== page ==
The Herd Generally
The basis of our herd is obviously from Southern African genetics which includes Namibia and Zimbabwe. We select for moderately higher frame score animals than is the case with South African Simmentalers of today. In recent years in studying pedigrees back into the 1950s, it is obvious that many of the great cow families are still in the Simmental herds both here and in countries far removed from the cradle of the breed in the Alpine border areas of Switzerland, Austria and Germany which have developed tremendous beefy types. Our herd has changed to be more inclusivist of any cow families that show early maturing traits and accept the breed owes a debt to the original Celtic tribes around the 4th century AD that spread out into northern Europe and the British Isles and took their cattle with them. The bloodlines we have today of course include many newly developed polled Fleckvieh Canadian and USA cow families. In more recent times we have added bloodlines from the Czech Republic, Denmark, Norway, Ireland and the UK.
The geology at “KOKOMO” home of Knox Farms is heavy red basalt soils, being an old potato growing farm of 500 hectares. A better than average rainfall at an altitude of 1,000 metres helps us to have strong pasture and a cropping program. We are not alone in always culling hard to keep a superior base herd, but of course IVF and ET demand good recipient cattle with plenty of milk. Knox Farms primary purpose in breeding is to select for width and depth to chase the early maturing types. We don’t cull horned or no eye pigment or absoluteness in colour. However, like everyone else, calving ease, good udders and temperament is selected. We play to our strengths which is having a far greater diversity in bloodlines than most other breeders. Record keeping on calving ease and weighing our herd regularly apart from 200, 400, and 600 day weights which are breed standard measurements, is a continuing enlightening process.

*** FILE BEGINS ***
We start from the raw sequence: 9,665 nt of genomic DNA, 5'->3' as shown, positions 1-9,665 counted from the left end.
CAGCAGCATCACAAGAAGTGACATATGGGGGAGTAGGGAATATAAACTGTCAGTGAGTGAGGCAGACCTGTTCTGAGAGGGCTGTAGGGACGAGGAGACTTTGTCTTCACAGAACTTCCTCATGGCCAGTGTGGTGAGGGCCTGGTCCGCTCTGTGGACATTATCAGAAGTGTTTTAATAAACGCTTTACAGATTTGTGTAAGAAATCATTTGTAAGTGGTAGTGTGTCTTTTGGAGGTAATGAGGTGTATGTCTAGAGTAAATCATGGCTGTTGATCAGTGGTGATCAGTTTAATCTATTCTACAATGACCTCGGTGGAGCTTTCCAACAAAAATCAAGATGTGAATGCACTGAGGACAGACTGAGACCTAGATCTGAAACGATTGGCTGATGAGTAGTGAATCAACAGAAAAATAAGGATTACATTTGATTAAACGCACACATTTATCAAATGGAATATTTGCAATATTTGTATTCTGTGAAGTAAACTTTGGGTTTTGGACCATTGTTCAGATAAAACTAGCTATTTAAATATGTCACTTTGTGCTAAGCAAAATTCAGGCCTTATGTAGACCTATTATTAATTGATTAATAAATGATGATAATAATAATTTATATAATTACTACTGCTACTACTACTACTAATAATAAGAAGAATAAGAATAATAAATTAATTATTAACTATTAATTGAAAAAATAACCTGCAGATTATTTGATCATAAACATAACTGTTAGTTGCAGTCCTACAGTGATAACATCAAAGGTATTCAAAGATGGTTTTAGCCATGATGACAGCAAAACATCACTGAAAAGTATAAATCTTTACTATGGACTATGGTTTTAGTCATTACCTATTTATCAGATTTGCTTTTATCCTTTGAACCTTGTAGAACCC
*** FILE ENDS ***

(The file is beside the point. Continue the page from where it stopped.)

The Ideal Cow
It is a very common mistake to make in thinking that having great bulls makes for a great uniform herd. This is not correct for the most obvious reason we see in motherly women rearing healthy children. At our home we have a bronze sculpture of a Simmental cow and calf. The inscription on the wooden base has a plaque which says: “The Cow makes the Difference”. We have always thought that milk and muscle together and structural soundness of specific breeding cow families makes for exceptionally early maturity in weaners in our breed.
It would be a fair personal view to say our observation of what other breeds, such as Limousin, Charolais, Angus both red and black and Holstein are doing does give us good guidance of what not to do. In breeding and trying to please to get a ‘Black’ or ‘Red’ look-alike Angus is a self-defeating battle of basic mathematics, because if you get a premium for these sorts of cattle that are a certain colour, but are 150 kgs lighter than Original/Traditional Simmental Fleckvieh at weaning age, or even worse at 400 day weights, the mathematics of the brain is on malfunction. Our performance criteria are that you breed from not just great cow families but have muscular frames nearer to a frame-score 7 for bulls that are polled and easy calving, grow rapidly on mother’s milk and keep growing on grass, silage or our own stored ration of harvested crops.
Horned or Polled (PP or Pp)
Knox Farms believes that the progression to a totally polled Simmental Fleckvieh animal is inevitable because of animal rights activist antagonism, the Vegan movement and the move already to a chickpea alternative to red meat. Knox Farms has both horned and polled cattle, with a bias to polled PP cattle. However, the genetics from the past of Simmental Fleckvieh were always horned. It is a slow and rewarding way forward to achieve our aim.